Advancing care for burn patients | Queen’s Gazette

New research shows that glutamine, previously thought to help with burn injuries, does not increase time to discharge from the hospital.

head shot by Dr.  Heyland
dr Daren Heyland, director of the Clinical Evaluation Research Unit at Queen’s University and principal investigator and sponsor of the glutamine study.

Queens researcher Daren Heyland (Medicine) has spent his career studying which nutrients work best for critical care patients who are unable to eat for themselves and trying to understand if certain nutrients support their recovery. Patients in the intensive care unit who cannot feed themselves are artificially fed via a feeding tube or an intravenous catheter. For over 20 years, Dr. Heyland the role of glutamine, an endogenous amino acid found in foods such as fish, eggs and nuts.

Burn injuries are among the most expensive traumatic injuries to treat worldwide, and 50 percent of burn patients are treated with glutamine. Before this practice became more widely accepted, however, the medical community wanted more evidence of glutamine’s effectiveness.

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To understand the amino acid’s role in burn healing, Heyland was involved in a decade-long scientific study involving 1,200 severe burn patients worldwide. The study was recently published in the prestigious New England Journal of Medicine (NEJM) and was the first time a clinical trial of burn patients was featured in the prestigious publication. It produced some unexpected results – the glutamine didn’t appear to harm patients or help them with burns.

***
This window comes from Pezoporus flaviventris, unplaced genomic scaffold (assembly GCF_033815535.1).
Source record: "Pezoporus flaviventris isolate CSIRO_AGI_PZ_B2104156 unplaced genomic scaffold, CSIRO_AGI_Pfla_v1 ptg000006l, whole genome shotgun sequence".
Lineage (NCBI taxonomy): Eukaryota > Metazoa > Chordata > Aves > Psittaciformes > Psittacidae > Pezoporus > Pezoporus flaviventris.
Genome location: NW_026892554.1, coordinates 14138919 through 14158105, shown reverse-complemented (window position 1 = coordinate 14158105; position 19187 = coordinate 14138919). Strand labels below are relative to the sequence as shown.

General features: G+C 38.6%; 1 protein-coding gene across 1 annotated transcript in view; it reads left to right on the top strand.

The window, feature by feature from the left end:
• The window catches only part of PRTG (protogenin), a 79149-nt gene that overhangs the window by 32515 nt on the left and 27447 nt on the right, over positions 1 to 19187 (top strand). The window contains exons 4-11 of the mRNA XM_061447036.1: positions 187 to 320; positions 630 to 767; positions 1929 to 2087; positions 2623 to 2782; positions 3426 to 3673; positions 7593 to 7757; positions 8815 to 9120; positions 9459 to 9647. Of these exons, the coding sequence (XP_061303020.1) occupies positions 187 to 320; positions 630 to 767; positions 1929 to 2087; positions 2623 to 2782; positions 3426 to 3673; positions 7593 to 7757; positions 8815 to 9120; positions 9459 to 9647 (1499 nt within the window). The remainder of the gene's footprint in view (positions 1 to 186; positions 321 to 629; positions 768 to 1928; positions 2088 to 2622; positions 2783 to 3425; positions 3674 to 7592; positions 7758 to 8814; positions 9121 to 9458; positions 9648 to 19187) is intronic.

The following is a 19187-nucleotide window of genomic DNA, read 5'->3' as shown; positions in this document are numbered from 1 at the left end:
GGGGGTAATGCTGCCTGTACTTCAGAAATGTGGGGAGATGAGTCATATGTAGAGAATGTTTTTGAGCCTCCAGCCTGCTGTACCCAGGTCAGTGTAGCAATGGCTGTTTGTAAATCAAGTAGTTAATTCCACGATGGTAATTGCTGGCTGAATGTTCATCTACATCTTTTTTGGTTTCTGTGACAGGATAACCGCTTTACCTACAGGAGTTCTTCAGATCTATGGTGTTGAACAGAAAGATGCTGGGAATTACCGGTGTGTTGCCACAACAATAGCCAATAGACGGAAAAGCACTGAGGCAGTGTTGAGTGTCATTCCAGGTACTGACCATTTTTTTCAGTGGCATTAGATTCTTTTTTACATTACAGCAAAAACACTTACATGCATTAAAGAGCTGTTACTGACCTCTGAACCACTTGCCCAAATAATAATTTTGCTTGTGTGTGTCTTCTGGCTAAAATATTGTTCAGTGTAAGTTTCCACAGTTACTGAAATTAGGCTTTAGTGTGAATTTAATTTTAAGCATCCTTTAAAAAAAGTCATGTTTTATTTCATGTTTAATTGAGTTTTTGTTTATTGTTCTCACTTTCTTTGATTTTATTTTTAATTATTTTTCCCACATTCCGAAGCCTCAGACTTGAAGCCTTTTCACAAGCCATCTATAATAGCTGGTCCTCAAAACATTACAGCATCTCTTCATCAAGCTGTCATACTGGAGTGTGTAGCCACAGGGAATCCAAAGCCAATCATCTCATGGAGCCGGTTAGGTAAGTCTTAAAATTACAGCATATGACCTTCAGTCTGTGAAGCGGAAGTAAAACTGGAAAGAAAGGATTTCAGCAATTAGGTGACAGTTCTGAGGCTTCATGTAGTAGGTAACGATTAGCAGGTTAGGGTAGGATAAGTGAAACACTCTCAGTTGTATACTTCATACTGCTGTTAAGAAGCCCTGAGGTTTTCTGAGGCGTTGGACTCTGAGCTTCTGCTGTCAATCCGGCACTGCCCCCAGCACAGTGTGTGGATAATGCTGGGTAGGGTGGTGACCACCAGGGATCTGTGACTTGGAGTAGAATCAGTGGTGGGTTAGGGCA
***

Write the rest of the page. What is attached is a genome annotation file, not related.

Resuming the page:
“In the past, small, single-center studies had indicated that glutamine is beneficial in the recovery of patients with severe burns. However, our previous work with glutamine in stressed, ill patients suggested that glutamine may actually be harmful in critically ill patients with organ failure. The only way to resolve this conflicting data was to conduct a large study evaluating glutamine in severe burns,” said Dr. Heyland.

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dr Heyland is director of the Clinical Evaluation Research Unit at Queen’s University, which acted as the coordinating center for the study. He also serves as principal investigator and sponsor of the study, working with over 60 burn departments in hospitals in nearly 20 countries.

“It took us 10 years to complete the study, including recruiting patients and securing funding,” said Dr. Heyland. “Hopefully, the results of this study will lead to units that have used glutamine ending this unnecessary practice.”

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The study was funded by the Canadian Institutes for Health Research and the US Department of Defense (DOD) through their competitive grant programs. About 20-30 percent of wounded soldiers have burns, and the Department of Defense is exploring new ways to treat burns.

The research of dr. Heyland to evaluate the use of diet or specific nutrients and their role in enhancing the recovery of critically ill patients is ongoing. With $1.5 million in new funding from the DOD, he’s now studying high-dose intravenous vitamin C in patients with burn injuries, which may help reduce the amount of fluid burns patients need to stay alive.